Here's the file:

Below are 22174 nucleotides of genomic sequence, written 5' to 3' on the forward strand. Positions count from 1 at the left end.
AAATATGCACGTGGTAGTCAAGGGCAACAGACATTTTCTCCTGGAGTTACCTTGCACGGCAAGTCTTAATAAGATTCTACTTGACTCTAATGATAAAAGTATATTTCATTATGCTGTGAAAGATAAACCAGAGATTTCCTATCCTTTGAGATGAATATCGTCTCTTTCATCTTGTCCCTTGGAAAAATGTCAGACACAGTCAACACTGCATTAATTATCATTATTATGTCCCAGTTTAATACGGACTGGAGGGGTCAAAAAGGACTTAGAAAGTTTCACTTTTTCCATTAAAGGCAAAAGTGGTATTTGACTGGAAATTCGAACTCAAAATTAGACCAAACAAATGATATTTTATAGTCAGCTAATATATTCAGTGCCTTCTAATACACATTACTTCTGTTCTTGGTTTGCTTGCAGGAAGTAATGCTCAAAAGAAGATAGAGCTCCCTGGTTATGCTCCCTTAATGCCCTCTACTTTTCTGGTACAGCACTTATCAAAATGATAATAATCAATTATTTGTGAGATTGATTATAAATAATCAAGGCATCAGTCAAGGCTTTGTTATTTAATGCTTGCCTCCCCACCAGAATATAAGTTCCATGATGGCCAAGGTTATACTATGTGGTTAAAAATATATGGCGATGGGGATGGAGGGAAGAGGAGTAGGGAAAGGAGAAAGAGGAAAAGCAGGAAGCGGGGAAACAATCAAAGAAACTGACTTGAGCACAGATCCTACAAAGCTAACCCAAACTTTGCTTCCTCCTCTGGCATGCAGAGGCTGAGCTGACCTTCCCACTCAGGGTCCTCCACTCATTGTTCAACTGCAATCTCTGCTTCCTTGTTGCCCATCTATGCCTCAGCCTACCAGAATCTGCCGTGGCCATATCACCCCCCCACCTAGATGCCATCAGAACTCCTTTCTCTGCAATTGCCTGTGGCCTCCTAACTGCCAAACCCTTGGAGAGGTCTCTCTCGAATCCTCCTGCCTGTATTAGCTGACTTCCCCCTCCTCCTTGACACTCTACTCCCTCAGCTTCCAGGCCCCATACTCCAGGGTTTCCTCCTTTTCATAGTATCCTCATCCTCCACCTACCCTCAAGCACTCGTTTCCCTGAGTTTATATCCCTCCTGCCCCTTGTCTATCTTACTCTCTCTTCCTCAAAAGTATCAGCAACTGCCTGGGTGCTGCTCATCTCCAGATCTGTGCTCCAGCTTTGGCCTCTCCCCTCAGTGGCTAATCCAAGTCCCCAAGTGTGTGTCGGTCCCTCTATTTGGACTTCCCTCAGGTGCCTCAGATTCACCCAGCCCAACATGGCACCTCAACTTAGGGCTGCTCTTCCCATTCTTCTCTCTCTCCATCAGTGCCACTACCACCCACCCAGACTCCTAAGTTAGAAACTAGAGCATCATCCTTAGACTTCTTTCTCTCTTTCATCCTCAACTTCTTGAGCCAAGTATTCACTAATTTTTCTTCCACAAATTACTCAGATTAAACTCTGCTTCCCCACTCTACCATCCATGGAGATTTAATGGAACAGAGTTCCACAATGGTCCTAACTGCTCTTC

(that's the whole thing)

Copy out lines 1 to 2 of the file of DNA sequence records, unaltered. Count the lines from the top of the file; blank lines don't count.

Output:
Below are 22174 nucleotides of genomic sequence, written 5' to 3' on the forward strand. Positions count from 1 at the left end.
AAATATGCACGTGGTAGTCAAGGGCAACAGACATTTTCTCCTGGAGTTACCTTGCACGGCAAGTCTTAATAAGATTCTACTTGACTCTAATGATAAAAGTATATTTCATTATGCTGTGAAAGATAAACCAGAGATTTCCTATCCTTTGAGATGAATATCGTCTCTTTCATCTTGTCCCTTGGAAAAATGTCAGACACAGTCAACACTGCATTAATTATCATTATTATGTCCCAGTTTAATACGGACTGGAGGGGTCAAAAAGGACTTAGAAAGTTTCACTTTTTCCATTAAAGGCAAAAGTGGTATTTGACTGGAAATTCGAACTCAAAATTAGACCAAACAAATGATATTTTATAGTCAGCTAATATATTCAGTGCCTTCTAATACACATTACTTCTGTTCTTGGTTTGCTTGCAGGAAGTAATGCTCAAAAGAAGATAGAGCTCCCTGGTTATGCTCCCTTAATGCCCTCTACTTTTCTGGTACAGCACTTATCAAAATGATAATAATCAATTATTTGTGAGATTGATTATAAATAATCAAGGCATCAGTCAAGGCTTTGTTATTTAATGCTTGCCTCCCCACCAGAATATAAGTTCCATGATGGCCAAGGTTATACTATGTGGTTAAAAATATATGGCGATGGGGATGGAGGGAAGAGGAGTAGGGAAAGGAGAAAGAGGAAAAGCAGGAAGCGGGGAAACAATCAAAGAAACTGACTTGAGCACAGATCCTACAAAGCTAACCCAAACTTTGCTTCCTCCTCTGGCATGCAGAGGCTGAGCTGACCTTCCCACTCAGGGTCCTCCACTCATTGTTCAACTGCAATCTCTGCTTCCTTGTTGCCCATCTATGCCTCAGCCTACCAGAATCTGCCGTGGCCATATCACCCCCCCACCTAGATGCCATCAGAACTCCTTTCTCTGCAATTGCCTGTGGCCTCCTAACTGCCAAACCCTTGGAGAGGTCTCTCTCGAATCCTCCTGCCTGTATTAGCTGACTTCCCCCTCCTCCTTGACACTCTACTCCCTCAGCTTCCAGGCCCCATACTCCAGGGTTTCCTCCTTTTCATAGTATCCTCATCCTCCACCTACCCTCAAGCACTCGTTTCCCTGAGTTTATATCCCTCCTGCCCCTTGTCTATCTTACTCTCTCTTCCTCAAAAGTATCAGCAACTGCCTGGGTGCTGCTCATCTCCAGATCTGTGCTCCAGCTTTGGCCTCTCCCCTCAGTGGCTAATCCAAGTCCCCAAGTGTGTGTCGGTCCCTCTATTTGGACTTCCCTCAGGTGCCTCAGATTCACCCAGCCCAACATGGCACCTCAACTTAGGGCTGCTCTTCCCATTCTTCTCTCTCTCCATCAGTGCCACTACCACCCACCCAGACTCCTAAGTTAGAAACTAGAGCATCATCCTTAGACTTCTTTCTCTCTTTCATCCTCAACTTCTTGAGCCAAGTATTCACTAATTTTTCTTCCACAAATTACTCAGATTAAACTCTGCTTCCCCACTCTACCATCCATGGAGATTTAATGGAACAGAGTTCCACAATGGTCCTAACTGCTCTTC